Purpose: X-ray induced Acoustic Computed Tomography (XACT) is a developing imaging modality with the purpose of dosimetry and tracking x-ray beams in vivo for in line verification during radiotherapy treatment. This modality can change the standard of care for cancer patients by allowing image-guided dose and beam path adjustments during irradiation for the first time. Current XACT images are of low resolution and low sensitivity due to energy and pulse-width limitations of current clinical LINACs. We propose the use of a LINAC with higher energy and quicker beam pulses, allowing for the realization of real time beam monitoring with high resolution XACT.
Methods: In MATLAB, the relationship between pulse width and signal generation efficiency was explored. Experimentally, a prototypical LINAC with a pulse width of 2us and ultrasound transducer were used to acquire promising signals of a lead plate. Further experiments with a 0.2us pulse width demonstrated an increase in the resolution and sensitivity.
Results: Simulation results illustrated the inversely proportional relationship between the LINAC pulse width and the generated initial pressure waves, while maintaining the delivered dose. This increased signal generation efficacy which will improve the imaging sensitivity of XACT. Experimental results showed an increase in initial pressure wave amplitude with shorter pulse widths, leading to an increase in SNR when imaging a lead plate target with a 500kHz transducer. Utilizing a higher frequency transducer with shorter pulse width was shown to be possible and the experiments with the 0.2us pulse width are ongoing with promising preliminary results, as expected from simulation work.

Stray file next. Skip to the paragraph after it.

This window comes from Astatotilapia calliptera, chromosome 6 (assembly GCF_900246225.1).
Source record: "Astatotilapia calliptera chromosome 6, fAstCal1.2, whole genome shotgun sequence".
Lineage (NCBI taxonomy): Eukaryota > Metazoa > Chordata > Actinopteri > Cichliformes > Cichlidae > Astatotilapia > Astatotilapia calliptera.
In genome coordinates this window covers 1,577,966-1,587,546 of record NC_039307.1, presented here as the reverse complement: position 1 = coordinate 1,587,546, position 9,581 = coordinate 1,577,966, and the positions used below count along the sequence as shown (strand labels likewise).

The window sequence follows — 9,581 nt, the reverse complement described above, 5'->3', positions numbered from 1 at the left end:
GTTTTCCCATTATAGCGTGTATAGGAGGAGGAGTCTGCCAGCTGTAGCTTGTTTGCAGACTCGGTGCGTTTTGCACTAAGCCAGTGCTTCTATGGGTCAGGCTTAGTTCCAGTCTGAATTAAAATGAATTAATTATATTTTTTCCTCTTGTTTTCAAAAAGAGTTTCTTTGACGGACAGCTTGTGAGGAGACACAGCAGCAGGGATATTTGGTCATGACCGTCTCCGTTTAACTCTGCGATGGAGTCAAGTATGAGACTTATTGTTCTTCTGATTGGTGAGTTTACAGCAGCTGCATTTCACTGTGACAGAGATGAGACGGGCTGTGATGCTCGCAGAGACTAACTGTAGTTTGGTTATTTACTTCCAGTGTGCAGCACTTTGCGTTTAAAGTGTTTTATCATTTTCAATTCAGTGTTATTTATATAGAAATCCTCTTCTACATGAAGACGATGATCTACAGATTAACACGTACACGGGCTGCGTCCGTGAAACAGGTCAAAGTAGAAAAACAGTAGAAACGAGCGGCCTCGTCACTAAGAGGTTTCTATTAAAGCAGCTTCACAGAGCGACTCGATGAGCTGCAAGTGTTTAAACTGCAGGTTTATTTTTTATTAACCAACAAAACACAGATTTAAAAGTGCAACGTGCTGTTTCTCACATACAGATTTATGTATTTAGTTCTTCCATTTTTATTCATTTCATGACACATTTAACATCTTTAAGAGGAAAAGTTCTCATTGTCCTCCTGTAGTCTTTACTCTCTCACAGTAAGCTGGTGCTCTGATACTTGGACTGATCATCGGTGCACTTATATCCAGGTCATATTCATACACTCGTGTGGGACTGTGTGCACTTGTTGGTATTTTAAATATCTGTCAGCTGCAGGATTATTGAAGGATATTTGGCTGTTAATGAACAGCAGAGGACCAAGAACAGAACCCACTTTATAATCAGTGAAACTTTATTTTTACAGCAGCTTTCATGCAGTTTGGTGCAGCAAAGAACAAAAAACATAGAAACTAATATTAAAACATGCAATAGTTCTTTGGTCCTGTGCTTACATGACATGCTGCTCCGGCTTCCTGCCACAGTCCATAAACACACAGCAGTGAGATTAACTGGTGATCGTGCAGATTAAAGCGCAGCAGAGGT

Conclusion: The resolution of XACT imaging and dose sensitivity can be increased by decreasing the beam pulse duration, allowing for real time, in vivo XACT beam tracking and dosimetry during radiotherapy. With this, XACT can actualize precision radiotherapy and improve patient outcomes.
Funding Support, Disclosures, and Conflict of Interest: This work was supported by the National Institute of Health (R37CA240806), American Cancer Society (133697 RSG 19 110 01 CCE). The authors would like to acknowledge the support from UCI Chao Family Comprehensive Cancer Center (P30CA062203)